A new wave of physically distressed hotels is emerging. Many owners are being forced to deal with significant property improvement plans that were neglected during the downturn, says Bob Hunter, CEO of Hunter Realty Associates.

Founded in 1978, the Atlanta-based national hotel brokerage firm hosts one of the longest-running lodging investment conferences each year in Atlanta. The 23rd annual Hunter Conference is slated for March 6-8 at the Atlanta Marriott Marquis. Hunter recently talked with Eric Stoessel, managing editor of Lodging Hospitality magazine, to discuss the state of the industry.

Stoessel: How do you define hotel distress?

Hunter: There's operational distress where there's bad ADR (average daily rate) and bad occupancy. You can't operate efficiently with that. The other side is financial distress. If you've got a nice hotel, a good brand, but you bought at the peak and financed the asset at 95% [loan-to-value] and it's no longer worth its mortgage, or the mortgage payment is so high, it's hard to pay.

Stoessel: Which form of distress are you seeing more of in the market?

Hunter: The reality is we're looking at that second wave. The first wave was when lenders were doing “delay and pray.” Their prayers were answered in some ways because some value has come back. The property that was worth $10 million went down to $5 million and came back to $8 million. The magnitude of the distress is much less now.

Meanwhile, five-year loans made at the height of the market are now coming due. We survived that first wave of operational distress. The lender didn't foreclose, and the sun is coming out again. Now it's, “Hey, Mr. Lender, I don't have the $8.5 million coming due on that mortgage.” In the past, there was a lender out there to refinance and give you the $8.5 million and pay off the first guy. But you turn around now, and there's no lender.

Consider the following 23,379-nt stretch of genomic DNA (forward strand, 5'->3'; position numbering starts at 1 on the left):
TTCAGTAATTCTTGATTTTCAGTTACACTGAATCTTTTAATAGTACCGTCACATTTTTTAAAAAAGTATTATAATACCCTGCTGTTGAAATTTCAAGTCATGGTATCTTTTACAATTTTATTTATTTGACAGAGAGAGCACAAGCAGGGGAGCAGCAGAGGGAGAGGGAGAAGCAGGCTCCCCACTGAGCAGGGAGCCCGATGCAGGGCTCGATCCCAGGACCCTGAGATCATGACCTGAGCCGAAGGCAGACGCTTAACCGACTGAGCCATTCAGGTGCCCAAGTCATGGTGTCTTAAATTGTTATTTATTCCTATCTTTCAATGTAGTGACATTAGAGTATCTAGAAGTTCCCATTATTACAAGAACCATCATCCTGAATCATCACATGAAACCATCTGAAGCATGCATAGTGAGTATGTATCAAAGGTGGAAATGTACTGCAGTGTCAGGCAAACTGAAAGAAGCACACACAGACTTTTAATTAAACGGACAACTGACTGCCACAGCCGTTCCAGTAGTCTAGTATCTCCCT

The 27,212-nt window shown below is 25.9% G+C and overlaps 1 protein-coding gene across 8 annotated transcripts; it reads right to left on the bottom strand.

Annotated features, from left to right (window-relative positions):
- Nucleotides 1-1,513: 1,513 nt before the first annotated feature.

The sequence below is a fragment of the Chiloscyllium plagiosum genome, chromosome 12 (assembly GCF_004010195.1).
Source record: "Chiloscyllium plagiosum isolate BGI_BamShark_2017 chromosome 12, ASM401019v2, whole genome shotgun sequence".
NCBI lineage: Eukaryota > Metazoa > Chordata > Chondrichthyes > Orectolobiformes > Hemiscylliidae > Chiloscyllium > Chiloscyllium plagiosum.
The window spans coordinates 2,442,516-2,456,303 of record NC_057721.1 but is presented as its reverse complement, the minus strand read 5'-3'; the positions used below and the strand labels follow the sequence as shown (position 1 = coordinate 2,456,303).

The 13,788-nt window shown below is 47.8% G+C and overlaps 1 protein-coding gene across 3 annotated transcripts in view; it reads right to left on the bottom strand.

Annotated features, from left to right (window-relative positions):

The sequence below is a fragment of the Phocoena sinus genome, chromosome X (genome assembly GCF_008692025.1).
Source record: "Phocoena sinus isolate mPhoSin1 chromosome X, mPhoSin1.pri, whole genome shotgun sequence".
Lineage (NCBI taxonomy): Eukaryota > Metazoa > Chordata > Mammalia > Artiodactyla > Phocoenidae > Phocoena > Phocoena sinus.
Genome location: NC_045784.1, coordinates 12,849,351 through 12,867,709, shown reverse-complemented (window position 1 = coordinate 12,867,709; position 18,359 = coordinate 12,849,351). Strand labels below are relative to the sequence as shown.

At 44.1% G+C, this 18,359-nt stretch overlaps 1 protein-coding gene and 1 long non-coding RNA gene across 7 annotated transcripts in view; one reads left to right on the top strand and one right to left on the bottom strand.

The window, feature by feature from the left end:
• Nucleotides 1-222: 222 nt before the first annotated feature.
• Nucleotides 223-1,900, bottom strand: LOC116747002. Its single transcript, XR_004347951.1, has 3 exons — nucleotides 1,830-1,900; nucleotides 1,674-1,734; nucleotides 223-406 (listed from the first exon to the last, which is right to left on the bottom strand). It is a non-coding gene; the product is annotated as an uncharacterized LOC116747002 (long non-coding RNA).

Stoessel: Are there more problems lurking?

Hunter: There's a whole new category of distress coming — physical distress. You had many seven-year-old properties due for renovations when the economic storm hit. They had no money, and the franchise company wasn't as demanding. So, for three years they deferred maintenance and held on, laid off staff and now the property is physically distressed.

As performance starts to improve, the franchisor starts saying, “OK guys, you'll start having money to catch up. Here's a great big PIP (property improvement plan). So, the owner wants to sell the $10 million property now worth $8 million and with a $2 million PIP.

Back in the heyday, the buyer would pay the PIP. But today, the buyer is going to subtract that and have $6 million in the purchase price and $2 million in the PIP. So, there's $8 million, but the seller doesn't get it all. People are starting to realize the PIP is going to have to be dealt with.

Stoessel: What's next for financially distressed owners with loans coming due?

Hunter: The existing lender has to do something. We think more of them will start exercising their rights to take over the properties now that they can get out without taking a big hit.